The riders all make the obligatory yells when you bump into them or grunt and cry out when they dump their ride. The commentary from ESPN announcers Cameron Steele and Davey Coombs is pretty weak and aside from the pre-race narrative you get very few comments other than the occasional "Yeehaw..." when you catch some crazy air.
The entire sound presentation is wrapped nicely with a ribbon of Dolby Surround that separates each sound, positioning it in the proper speaker so you know when Rider X is about to pass on your left side allowing you to cut him off.
Superfly packs enough content onto the disc to fulfill all your motorcycle dirt bike racing needs until next year’s offering. The career mode will keep you busy for 20+ hours, and the mini-games will add even more playtime to this title. Plus, we can’t overlook the excellent two-player modes that let you challenge your friends to any of the racing or freestyle challenges in this game.
The Freestyle tracks hold many concealed routes and secret areas that you can only reach with the largest of jumps. You can spend countless hours locating and exploring these areas, but they are so cool it is worth the time and the effort.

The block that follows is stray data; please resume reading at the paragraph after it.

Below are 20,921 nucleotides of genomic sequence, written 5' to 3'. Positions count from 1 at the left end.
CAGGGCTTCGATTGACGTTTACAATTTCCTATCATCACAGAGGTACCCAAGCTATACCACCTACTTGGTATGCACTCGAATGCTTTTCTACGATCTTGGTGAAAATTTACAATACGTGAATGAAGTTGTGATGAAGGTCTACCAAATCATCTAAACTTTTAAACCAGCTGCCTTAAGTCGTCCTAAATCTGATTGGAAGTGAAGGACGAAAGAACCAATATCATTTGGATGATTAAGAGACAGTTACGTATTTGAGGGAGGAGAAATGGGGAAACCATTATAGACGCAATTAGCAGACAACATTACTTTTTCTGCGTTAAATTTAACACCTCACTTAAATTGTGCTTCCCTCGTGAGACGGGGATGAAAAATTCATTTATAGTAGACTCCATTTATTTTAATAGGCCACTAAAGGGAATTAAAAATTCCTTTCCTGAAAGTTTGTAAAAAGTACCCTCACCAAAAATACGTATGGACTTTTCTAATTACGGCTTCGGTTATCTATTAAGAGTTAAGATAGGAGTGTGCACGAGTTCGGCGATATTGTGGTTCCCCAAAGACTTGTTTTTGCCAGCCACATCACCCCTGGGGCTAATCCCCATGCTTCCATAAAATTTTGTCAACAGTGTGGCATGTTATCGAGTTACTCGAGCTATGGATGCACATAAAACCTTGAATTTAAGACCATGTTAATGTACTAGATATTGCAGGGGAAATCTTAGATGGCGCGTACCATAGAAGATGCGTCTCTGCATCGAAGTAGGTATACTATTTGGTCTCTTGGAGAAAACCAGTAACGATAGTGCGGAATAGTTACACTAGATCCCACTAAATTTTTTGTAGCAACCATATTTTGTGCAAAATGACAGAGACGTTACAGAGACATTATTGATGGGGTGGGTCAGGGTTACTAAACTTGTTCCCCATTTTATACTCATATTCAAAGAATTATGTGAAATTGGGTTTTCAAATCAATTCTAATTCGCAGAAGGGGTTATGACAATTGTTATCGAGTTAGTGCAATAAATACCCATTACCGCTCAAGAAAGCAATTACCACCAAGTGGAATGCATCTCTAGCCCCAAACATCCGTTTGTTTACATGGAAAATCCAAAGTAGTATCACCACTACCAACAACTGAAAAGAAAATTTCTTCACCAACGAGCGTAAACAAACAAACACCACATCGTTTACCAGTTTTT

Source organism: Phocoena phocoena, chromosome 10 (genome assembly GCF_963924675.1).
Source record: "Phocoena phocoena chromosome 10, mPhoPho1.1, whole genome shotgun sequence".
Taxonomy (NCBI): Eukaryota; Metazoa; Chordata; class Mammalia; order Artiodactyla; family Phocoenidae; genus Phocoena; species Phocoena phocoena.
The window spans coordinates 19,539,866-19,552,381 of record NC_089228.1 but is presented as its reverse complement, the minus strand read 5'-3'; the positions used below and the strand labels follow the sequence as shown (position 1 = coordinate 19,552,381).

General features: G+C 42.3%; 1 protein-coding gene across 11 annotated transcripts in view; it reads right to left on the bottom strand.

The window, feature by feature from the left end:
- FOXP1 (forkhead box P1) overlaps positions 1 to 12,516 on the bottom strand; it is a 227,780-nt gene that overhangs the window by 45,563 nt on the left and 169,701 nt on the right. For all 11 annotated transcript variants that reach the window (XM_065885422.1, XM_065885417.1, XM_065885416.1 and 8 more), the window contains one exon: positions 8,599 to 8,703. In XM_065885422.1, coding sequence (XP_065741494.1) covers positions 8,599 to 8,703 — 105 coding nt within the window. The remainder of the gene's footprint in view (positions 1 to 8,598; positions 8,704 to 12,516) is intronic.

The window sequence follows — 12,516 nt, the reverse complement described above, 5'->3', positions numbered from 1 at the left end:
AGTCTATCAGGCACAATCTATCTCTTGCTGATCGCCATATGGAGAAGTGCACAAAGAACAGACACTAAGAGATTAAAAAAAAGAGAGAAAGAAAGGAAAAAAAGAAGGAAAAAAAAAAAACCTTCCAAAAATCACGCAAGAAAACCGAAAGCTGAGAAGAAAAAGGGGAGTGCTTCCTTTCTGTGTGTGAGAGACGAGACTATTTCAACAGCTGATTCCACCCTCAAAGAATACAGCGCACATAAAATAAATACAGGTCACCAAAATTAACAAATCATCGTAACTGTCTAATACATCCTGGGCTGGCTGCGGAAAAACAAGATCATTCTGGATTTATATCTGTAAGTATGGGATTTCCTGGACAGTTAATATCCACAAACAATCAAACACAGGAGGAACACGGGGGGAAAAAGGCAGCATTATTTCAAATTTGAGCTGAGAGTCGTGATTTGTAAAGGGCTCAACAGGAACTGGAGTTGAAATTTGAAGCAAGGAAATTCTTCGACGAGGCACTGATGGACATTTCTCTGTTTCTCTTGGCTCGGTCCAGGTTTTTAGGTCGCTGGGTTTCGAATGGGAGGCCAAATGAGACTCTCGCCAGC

And when you finally do exhaust every last bit of content this title offers you can finally dig into that track editor and create your own stunt tracks. This is a feature-rich title that will keep you challenged and busy for months to come.
MX Superfly is a perfect example of what can be done when you take an existing great game and don’t change anything that made it great. Everything you loved about MX 2002 is back and tweaked to perfection. The control and trick system is perfect, the rider AI is aggressive and more challenging than ever, and the economic system incorporated into the career mode offers some interesting gameplay.
This is the best looking, best playing, best sounding (musically speaking), and most comprehensive motorcycle racing game you can currently buy for your PS2. The only thing bigger than the replay value of this game is the air you can achieve with that next perfect jump.